“I do not think the communities have been sensitized with the implications of proglacial lakes and their vulnerability to GLOFs [glacial lake outburst floods],” Rashid told GlacierHub. “Since no such disaster has been reported in the regions, the policymakers seem to be in deep slumber. There are at least four such lakes that have constantly been growing in size since the past two decades in the Zanskar region only, and nobody seems to bother about it. I think the perception and response could be altogether different in case, and God forbid, a GLOF strikes the region.”

For the sake of the surrounding communities, the authors hope a major disaster isn’t the first motivator to get policymakers to discuss the necessary warning systems and other measures to protect the local people against the rising risks of climate change.

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If we thought reducing glaciers is only in Antarctica or North Pole and other northern hemispheric Regions, than we are absolutely wrong, this one is The Drang-Drung Glacier, a mountain glacier near the Pensi La mountain pass at the Kargil – Zanaskar Road in the Kargil district of Jammu and Kashmir, India. The Drang-Drung Glacier is likely to be the largest glacier in Ladakh other than the Siachen Glacier in the Karakoram Range. If you talk to the locals, you could gauge the scale of reduction in past few years. This was clicked in August 2013 and locals told us that few years back we could hardly see the open land, I have seen a photograph clicked by a friend of mine this year and the glaciers have noticeably reduced even further. Hope with the active awareness, we humans contribute to the lesser damage to our environment in future and bring the nature back to it normalcy before it perishes for the future generation and better good of Mother Earth. #IncredibleIndia #MountainTales #Mountains #NatgeoCreative #NatGeo #Nature #Zanskar#Ladakh #Glaciers #Environment #Nikon #NoPollution #NatGeoTravel #LonelyPlanetIndia #LonelyPlanet #MountainTales #LifeLessons #_oye #NoFilters #ThroughANewLensContest #skyView -#arielview #Ladakh #India #incredibleindia #Landscape_captures #igs_asia #ig_india #igs_world #Stunning_shots #ig_worldphotos #d810 #Nikon @lonelyplanetindia @paulnicklen

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Roundup: Religion, Economic Impacts, and Glacial Recession

Economic Impacts of Climate Change on Himalayan Rivers

From Environment Science and Policy: “In order to quantify the effect of climate changes on hydropower and fisheries, we developed an integrated assessment framework that links biophysical models (positive degree-day model, hydrologic model, run-of-river power system model, and fishery suitability index) and economic models. This framework was used to demonstrate the framework’s utility for gaining insights into the impacts of changed river flow on hydropower and fisheries of the Trishuli River in the High Mountain Asia (HMA) Region.”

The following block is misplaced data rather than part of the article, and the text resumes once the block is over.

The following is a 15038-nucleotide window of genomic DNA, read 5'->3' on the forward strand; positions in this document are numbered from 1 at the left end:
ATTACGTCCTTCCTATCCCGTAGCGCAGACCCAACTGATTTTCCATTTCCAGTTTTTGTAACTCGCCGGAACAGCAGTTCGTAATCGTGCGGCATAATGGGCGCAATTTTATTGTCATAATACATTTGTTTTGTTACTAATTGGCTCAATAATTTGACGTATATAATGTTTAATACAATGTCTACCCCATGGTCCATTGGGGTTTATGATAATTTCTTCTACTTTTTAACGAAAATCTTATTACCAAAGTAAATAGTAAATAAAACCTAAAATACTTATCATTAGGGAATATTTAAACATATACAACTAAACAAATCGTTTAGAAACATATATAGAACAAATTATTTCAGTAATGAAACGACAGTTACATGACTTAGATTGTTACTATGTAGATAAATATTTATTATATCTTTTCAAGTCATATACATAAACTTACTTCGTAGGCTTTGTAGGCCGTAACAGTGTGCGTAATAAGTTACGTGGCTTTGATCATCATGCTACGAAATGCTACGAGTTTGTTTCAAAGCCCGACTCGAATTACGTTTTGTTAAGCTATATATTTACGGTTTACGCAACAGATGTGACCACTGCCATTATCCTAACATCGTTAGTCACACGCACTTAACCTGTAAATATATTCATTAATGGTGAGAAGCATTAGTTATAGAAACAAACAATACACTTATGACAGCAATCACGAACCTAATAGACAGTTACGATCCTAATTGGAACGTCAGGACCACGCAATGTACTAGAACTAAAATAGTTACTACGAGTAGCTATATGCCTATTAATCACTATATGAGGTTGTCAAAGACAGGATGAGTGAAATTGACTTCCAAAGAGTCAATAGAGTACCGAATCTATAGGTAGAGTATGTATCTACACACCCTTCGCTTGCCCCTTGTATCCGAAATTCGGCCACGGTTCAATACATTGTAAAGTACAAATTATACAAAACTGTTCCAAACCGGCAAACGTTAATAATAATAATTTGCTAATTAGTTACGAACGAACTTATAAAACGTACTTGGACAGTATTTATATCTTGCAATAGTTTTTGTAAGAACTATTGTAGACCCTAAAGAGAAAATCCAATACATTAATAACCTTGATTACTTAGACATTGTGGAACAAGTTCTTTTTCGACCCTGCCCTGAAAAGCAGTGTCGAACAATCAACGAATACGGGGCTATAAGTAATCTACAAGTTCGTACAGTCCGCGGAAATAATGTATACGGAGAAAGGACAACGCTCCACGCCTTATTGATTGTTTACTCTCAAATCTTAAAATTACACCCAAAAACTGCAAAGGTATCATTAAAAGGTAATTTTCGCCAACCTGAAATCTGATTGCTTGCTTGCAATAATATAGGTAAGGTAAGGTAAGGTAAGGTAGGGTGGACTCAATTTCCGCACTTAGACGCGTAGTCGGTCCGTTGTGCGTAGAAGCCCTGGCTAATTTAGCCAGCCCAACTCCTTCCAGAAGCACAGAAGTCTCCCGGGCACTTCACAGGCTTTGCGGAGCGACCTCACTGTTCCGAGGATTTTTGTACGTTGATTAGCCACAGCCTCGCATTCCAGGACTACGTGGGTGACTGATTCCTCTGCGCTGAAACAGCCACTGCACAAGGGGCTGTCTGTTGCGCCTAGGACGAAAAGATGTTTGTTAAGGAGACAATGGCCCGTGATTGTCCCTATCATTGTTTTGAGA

Read more about the research here.

Langtang Valley, Trishuli River, Nepal (Source: Rameshjarvis/Creative Commons).

 

Climate, Earth and God

From World Development: “Based on fieldwork in agro-pastoral communities in highland Cusco, Peru, this study examines climate perceptions in terms of how local community members understand and explain changing climatic conditions… For example, Jurt et al. note that some residents attributed the retreat of nearby glaciers to the abandonment of traditional offerings to the mountains (or apus, which have a similar ontological status as pachamama in traditional Andean belief). Bolin suggests that in her study areas, also in the Cusco region, ‘some indigenous people have wondered what they have done wrong to deserve the wrath of the gods.’”

Read more about the research here.

Cayetano Huanca, Peru (Source: Oxfam International/Flickr).

 

Recession and Future Lake Formation on Drang Drung Glacier

From Environmental Earth Sciences: “Our analysis indicated that Drang Drung glacier shrunk by 13.84 percent from 1971 to 2017. Meteorological projections of temperature and precipitation were used to understand climatic changes over Drang Drung region. The snout of the glacier has retreated by 925 m since 1971 at the rate of 21.11 ma−1. However, the snout retreat radically accelerated since 2014 at 60 ma−1. Analysis of available satellite data suggested that the proglacial lake formed around 2014. The lake has expanded to 16.62 ha in 2017. ”

Read more about the research here.

Photo of the Drang-Drung Glacier
Mountain glaciers like Drang-Drung Glacier in Northern India are contributing to sea-level rise.
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At the Foot of a Zanskari Glacier

Camp at summer pasture (doska) in Zanskar (source: Josianne Robichaud)
Camp at summer pasture (doksa) in Zanskar (source: Josianne Robichaud)

A recent conversation in Zanskar, a region in the Himalayas of northern India,forcefully showed me how people can express their common concern for glaciers through  frameworks so different that they can be challenging to bring together.

My first visit to Pensi-la

My daughter and I entered Zanskar in June this year by the road from Kargil, the only thoroughfare that connects this subdistrict with the rest of India. On this road, I was welcomed by Pensi-la, a name that stands both for a pass at 4400 meters elevation and for the biggest doksa (summer milk camp) of the region, located just below the pass.